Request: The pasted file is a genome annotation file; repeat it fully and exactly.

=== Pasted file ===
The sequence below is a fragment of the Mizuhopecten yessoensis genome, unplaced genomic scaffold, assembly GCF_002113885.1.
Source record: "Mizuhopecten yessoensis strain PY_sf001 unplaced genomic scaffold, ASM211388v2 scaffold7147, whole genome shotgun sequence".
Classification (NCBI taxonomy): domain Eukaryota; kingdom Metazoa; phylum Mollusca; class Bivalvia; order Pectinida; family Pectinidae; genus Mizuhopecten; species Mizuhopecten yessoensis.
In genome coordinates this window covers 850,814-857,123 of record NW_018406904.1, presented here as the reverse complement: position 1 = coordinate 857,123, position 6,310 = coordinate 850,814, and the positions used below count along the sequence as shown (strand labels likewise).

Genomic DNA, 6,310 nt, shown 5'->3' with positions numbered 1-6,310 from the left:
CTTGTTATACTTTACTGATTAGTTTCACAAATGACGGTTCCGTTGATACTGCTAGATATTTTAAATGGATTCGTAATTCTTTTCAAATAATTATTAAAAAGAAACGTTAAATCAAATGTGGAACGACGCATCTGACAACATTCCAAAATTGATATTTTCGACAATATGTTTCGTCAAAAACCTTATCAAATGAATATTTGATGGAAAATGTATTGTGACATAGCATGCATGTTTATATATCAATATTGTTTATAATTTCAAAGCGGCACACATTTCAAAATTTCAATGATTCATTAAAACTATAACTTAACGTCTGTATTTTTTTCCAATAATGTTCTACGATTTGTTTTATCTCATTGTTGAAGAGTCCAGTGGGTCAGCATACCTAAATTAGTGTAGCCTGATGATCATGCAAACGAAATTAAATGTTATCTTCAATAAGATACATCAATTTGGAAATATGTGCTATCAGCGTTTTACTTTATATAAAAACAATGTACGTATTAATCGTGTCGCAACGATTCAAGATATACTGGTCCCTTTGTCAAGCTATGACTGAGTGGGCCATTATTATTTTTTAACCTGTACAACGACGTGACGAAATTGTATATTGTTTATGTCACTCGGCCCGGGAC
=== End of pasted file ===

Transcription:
The sequence below is a fragment of the Mizuhopecten yessoensis genome, unplaced genomic scaffold, assembly GCF_002113885.1.
Source record: "Mizuhopecten yessoensis strain PY_sf001 unplaced genomic scaffold, ASM211388v2 scaffold7147, whole genome shotgun sequence".
Classification (NCBI taxonomy): domain Eukaryota; kingdom Metazoa; phylum Mollusca; class Bivalvia; order Pectinida; family Pectinidae; genus Mizuhopecten; species Mizuhopecten yessoensis.
In genome coordinates this window covers 850,814-857,123 of record NW_018406904.1, presented here as the reverse complement: position 1 = coordinate 857,123, position 6,310 = coordinate 850,814, and the positions used below count along the sequence as shown (strand labels likewise).

Genomic DNA, 6,310 nt, shown 5'->3' with positions numbered 1-6,310 from the left:
CTTGTTATACTTTACTGATTAGTTTCACAAATGACGGTTCCGTTGATACTGCTAGATATTTTAAATGGATTCGTAATTCTTTTCAAATAATTATTAAAAAGAAACGTTAAATCAAATGTGGAACGACGCATCTGACAACATTCCAAAATTGATATTTTCGACAATATGTTTCGTCAAAAACCTTATCAAATGAATATTTGATGGAAAATGTATTGTGACATAGCATGCATGTTTATATATCAATATTGTTTATAATTTCAAAGCGGCACACATTTCAAAATTTCAATGATTCATTAAAACTATAACTTAACGTCTGTATTTTTTTCCAATAATGTTCTACGATTTGTTTTATCTCATTGTTGAAGAGTCCAGTGGGTCAGCATACCTAAATTAGTGTAGCCTGATGATCATGCAAACGAAATTAAATGTTATCTTCAATAAGATACATCAATTTGGAAATATGTGCTATCAGCGTTTTACTTTATATAAAAACAATGTACGTATTAATCGTGTCGCAACGATTCAAGATATACTGGTCCCTTTGTCAAGCTATGACTGAGTGGGCCATTATTATTTTTTAACCTGTACAACGACGTGACGAAATTGTATATTGTTTATGTCACTCGGCCCGGGAC